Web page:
The past six weeks, except for genocide memorial week, the women’s soymilk cooperative has prepared and sold soymilk twice a week at a little store nearby our village market. We’ve sold 30-50 liters of soymilk each time, along with bread, and we’ve always sold out within five hours. We have a regular clientele: mothers coming to fill up a small jerrycan to take home, parents bringing their children for a cup of hot soymilk, and younger men who sit around and socialize on our benches while drinking their soymilk. The women in the cooperative have learned to write in the little notebook that serves as our ledger, carefully marking the liters and cups of soymilk sold and managing the money. They elected a president and made decisions about the cooperative independently. The women have learned customer service, greeting our customers with warm Karibu (welcome), offering them a seat, and explaining the prices. I am so proud of the women and all the work that they have done.
|Our little store|
But I’m even happier because of this accomplishment: three of their children are now in the green zone, and one is in yellow instead of red. Meaning, three children are no longer considered malnourished. They are in the healthy zone, and the other child went from “extremely malnourished” to “malnourished.” This is the best reward for all of our work.
|Odetta, Our President Juliette, Jeanette, and Drophine|
So given our success, I thought we had overcome all the obstacles that were in our way. Wrong. Wrong again. The challenges just keep coming.
On Wednesday, my counterpart Felix said we should have a meeting. I assumed it was to tie up loose ends before I left for Rome. My counterpart dropped two bombshells on me: first, that the community health workers (CHWs) who own the building we use as our store want to start charging us rent, though they had agreed earlier to let us use the building for free. I asked how much money they wanted for rent, and Felix responded that they wanted 30,000 Rwandan francs a month. My jaw dropped. If we sold soymilk in the store every single day, we could pay that sum, but we only use it eight times a month, when the market is open and there’s a steady stream of traffic (it’s a complete ghost town on other days of the week).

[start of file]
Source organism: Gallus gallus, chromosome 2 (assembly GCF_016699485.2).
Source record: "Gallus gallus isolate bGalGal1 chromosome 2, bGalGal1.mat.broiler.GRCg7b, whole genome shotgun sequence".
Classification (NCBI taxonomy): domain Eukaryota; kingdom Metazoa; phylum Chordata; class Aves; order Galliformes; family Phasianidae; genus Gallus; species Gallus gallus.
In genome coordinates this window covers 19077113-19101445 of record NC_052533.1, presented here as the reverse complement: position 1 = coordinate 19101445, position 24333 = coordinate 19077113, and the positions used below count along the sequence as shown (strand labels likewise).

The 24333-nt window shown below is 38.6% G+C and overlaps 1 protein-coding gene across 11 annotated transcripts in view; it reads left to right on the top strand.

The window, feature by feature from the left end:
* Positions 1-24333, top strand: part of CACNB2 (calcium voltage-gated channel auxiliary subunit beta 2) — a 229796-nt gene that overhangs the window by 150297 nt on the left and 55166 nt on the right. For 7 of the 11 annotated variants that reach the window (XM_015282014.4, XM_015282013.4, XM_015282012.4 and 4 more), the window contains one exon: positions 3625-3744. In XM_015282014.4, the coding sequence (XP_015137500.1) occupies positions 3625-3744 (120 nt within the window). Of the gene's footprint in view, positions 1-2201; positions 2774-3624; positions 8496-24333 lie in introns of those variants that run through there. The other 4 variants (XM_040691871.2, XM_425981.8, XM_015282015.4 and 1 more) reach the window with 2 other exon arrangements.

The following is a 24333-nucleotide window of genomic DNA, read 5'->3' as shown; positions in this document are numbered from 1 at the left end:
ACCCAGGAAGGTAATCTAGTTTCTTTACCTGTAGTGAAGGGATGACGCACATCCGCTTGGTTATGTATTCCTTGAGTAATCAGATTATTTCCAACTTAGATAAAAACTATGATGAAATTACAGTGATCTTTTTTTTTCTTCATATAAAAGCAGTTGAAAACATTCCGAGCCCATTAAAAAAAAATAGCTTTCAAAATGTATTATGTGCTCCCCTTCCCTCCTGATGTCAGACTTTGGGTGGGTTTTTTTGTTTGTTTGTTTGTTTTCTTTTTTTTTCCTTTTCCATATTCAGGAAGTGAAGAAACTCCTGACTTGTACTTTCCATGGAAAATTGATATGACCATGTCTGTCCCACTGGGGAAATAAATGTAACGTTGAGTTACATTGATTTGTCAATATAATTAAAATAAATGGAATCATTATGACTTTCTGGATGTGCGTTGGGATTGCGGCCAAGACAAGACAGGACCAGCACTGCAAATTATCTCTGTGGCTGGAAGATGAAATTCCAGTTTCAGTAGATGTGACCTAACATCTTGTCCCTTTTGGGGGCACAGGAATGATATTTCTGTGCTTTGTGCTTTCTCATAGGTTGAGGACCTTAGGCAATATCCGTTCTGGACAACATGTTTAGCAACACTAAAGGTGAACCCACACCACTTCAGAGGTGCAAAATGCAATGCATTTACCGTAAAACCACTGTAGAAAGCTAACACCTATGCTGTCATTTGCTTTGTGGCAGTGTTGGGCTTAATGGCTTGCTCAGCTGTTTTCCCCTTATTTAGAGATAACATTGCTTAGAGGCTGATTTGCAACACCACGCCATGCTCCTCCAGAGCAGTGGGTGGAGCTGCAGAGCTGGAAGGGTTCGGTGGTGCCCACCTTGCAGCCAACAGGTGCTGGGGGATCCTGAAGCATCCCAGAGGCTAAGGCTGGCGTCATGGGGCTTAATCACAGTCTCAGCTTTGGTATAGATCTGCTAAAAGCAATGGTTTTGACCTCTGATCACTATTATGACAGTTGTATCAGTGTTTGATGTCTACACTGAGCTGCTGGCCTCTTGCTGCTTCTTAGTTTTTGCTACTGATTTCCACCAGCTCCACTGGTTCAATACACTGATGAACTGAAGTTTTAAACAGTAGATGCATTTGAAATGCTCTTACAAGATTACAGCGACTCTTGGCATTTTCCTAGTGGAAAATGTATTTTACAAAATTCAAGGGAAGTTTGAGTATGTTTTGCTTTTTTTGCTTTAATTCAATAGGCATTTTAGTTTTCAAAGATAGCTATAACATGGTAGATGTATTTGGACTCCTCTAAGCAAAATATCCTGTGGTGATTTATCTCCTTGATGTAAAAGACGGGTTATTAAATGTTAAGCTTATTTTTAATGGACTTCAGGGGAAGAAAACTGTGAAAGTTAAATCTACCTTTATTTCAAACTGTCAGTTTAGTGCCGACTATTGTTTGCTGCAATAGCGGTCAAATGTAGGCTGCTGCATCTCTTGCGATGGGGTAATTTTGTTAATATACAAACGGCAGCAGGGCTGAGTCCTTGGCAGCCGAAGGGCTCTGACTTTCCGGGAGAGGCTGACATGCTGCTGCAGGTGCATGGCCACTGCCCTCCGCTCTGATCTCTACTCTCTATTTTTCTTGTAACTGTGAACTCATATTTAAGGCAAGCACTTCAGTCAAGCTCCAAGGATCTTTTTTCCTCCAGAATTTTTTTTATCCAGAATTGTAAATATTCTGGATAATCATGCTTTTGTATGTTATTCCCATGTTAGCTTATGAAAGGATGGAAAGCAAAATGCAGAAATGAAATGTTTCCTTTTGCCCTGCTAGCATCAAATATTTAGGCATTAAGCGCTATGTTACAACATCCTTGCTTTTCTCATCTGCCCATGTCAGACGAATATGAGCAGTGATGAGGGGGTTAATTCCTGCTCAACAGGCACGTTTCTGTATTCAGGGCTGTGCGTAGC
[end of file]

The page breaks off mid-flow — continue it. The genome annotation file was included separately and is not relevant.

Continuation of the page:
I was so confused; I had met with the president of the community health workers several times to discuss the project and our progress. It turns out that some CHWs were complaining to him about how much money we were making and they wanted a piece of it. I wanted to laugh: sure, our store has a steady stream of customers, but we make only 40 cents out of every 200-franc liter we sell, the rest goes to pay for the cost of soy and sugar. And those 40 cents of profit are put in our savings account to fund projects to help their malnourished children (such as buying chickens to get eggs). I tried showing the president of the CHWs our ledger and tried to bargain over the price, but he wouldn't budge. I thought about just paying for the rent out of my own money, but I knew that it would make the project unsustainable. After I leave, I want the women to be able to continue the cooperative independently.
The second bombshell was that Felix wanted to kick some of the women out of the cooperative because their children are now considered healthy (in the green zone). Again, I was stunned. I asked my counterpart why he would even think about such a thing, and he explained that there are other women with malnourished children that want to be in the cooperative. My heart was torn: on one hand, the women whose children were now healthy were the hardest working. They put their heart and soul into the cooperative. Our president, Juliette, walks over two hours through the mountains, rain or shine, to come make soymilk. She leaves her house and her eight children at 4:30 am. We are a team. They make the decisions about the cooperative, and kicking out members would be a betrayal. I also know that people respond to incentives, and if their “reward” for working hard and getting their kids to the green zone is only to get kicked out, it creates incentive for them to relapse, or for new members to not want their kids to get to a healthy weight.
On the other hand, there are fifteen other children who are malnourished who desperately need the help the cooperative can provide, and the goal of the cooperative is to help get children to the healthy zone. We can’t have all of them in the cooperative, at least right now. I'm also worried about going against the opinions of my counterparts, who I depend on for support and advice.
|A happy customer|
All of this came at a horrible time: I’m leaving for vacation, and I didn’t want to rush such important decisions. Sr. Agnes, my other counterpart, and I are trying to look at alternatives to selling soymilk at the store, such as selling it to schools to put in their tea, or selling several liters to other little shops who sell food. It’s sad to think that we might never sell soymilk in our little store again; I really loved interacting with our customers, watching the women greet people and serve them soymilk, and the feeling of community that the store created. And I still have no idea what to do about the latter situation. I want to help as many kids as possible get to a healthy weight, but I don’t want to betray the women who have worked so hard to make the cooperative what it is. I'm trying to roll with the punches, but I wish I didn't have to make such difficult decisions. To be continued after I return…